Higher compliance costs and sluggish industry growth are contributing to a recent resurgence in merger and acquisition activity among smaller mutual fund companies, according to senior members of the $8.1 trillion industry.
And despite further shake-up that looms on the horizon, bigger fund firms are still raking in profits, the fund executives say in a July 6 report from the Financial Times.
While Boston's Fidelity Investments and Vanguard Group of Valley Forge, Pa., the industry's two biggest firms, together only hold 12 percent of the market, industry profit margins average about 30 percent.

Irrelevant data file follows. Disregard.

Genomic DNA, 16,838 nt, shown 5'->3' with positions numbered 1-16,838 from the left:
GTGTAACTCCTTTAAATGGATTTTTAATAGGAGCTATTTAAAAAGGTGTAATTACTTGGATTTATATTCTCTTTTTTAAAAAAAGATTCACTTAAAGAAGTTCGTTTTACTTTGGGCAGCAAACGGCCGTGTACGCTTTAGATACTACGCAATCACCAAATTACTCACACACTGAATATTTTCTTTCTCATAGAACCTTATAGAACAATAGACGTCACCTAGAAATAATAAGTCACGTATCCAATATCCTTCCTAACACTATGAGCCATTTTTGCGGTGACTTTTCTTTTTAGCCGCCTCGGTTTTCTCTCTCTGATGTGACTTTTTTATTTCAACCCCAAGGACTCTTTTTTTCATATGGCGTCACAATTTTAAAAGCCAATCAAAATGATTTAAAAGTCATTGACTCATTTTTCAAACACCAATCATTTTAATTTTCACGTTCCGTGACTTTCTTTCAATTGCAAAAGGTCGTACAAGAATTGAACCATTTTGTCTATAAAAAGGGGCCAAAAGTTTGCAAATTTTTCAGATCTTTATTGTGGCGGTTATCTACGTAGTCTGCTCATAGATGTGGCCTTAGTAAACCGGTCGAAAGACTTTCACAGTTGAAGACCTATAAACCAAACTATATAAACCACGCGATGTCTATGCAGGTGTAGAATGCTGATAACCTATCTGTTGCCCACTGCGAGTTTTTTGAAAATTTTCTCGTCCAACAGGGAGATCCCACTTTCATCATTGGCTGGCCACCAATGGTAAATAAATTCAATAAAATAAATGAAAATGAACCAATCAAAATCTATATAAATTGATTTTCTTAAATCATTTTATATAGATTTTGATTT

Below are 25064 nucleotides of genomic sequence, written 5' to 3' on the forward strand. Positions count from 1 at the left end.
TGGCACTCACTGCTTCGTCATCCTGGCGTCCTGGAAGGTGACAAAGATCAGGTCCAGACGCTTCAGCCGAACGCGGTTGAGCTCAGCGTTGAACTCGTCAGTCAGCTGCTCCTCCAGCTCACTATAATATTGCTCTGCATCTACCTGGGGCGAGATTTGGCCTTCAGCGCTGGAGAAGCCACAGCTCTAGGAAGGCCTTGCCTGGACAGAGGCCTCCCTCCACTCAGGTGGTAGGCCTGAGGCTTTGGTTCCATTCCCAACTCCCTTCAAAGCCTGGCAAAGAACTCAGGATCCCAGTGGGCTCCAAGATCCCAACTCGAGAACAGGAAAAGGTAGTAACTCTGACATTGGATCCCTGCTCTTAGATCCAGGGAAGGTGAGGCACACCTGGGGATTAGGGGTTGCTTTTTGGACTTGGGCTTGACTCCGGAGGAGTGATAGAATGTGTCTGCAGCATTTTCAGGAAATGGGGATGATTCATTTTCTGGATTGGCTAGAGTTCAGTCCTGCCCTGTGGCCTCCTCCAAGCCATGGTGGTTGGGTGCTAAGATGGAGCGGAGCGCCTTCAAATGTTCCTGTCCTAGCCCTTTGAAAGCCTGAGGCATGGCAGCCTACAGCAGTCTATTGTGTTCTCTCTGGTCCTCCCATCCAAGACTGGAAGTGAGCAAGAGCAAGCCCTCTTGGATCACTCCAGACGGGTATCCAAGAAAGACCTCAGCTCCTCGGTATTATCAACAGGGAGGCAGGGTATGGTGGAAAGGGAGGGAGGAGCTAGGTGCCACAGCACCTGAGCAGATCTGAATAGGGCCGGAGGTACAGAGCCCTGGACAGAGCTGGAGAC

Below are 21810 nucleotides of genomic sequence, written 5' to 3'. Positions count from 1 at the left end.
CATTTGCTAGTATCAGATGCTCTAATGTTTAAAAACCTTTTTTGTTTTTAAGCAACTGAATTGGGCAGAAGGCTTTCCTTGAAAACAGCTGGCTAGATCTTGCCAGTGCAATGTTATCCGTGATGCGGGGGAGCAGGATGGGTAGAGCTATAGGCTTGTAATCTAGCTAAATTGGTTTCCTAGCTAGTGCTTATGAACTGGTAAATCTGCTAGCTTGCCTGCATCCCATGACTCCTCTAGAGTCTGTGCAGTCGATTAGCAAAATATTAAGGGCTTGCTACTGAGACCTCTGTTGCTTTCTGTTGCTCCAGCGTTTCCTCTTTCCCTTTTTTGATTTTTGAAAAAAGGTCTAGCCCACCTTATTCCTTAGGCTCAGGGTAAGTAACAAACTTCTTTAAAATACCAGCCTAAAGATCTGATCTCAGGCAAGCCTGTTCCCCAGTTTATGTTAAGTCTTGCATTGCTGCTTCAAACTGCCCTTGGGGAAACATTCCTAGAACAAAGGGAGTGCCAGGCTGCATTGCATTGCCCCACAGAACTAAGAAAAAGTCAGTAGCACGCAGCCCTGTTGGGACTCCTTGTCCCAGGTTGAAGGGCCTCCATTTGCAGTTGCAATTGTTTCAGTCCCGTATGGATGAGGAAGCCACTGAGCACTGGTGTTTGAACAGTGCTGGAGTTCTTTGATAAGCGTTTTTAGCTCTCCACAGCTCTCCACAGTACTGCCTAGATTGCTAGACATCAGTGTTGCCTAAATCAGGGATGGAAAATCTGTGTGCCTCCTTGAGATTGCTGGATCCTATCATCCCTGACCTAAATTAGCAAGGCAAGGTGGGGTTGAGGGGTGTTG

But smaller outfits like AmSouth Bancorp of Orlando, Fla., which last week shed its $5.5 billion fund management business to Boston-based Pioneer Investments for $65 million, says it's become "more difficult and more expensive for small mutual fund families to compete effectively."
Chip Mason, chief executive at Baltimore-based Legg Mason, said that a fund company now needs at least $50 billion under management to be competitive. Of the 500-plus mutual fund companies in the U.S., only 38 occupy that realm.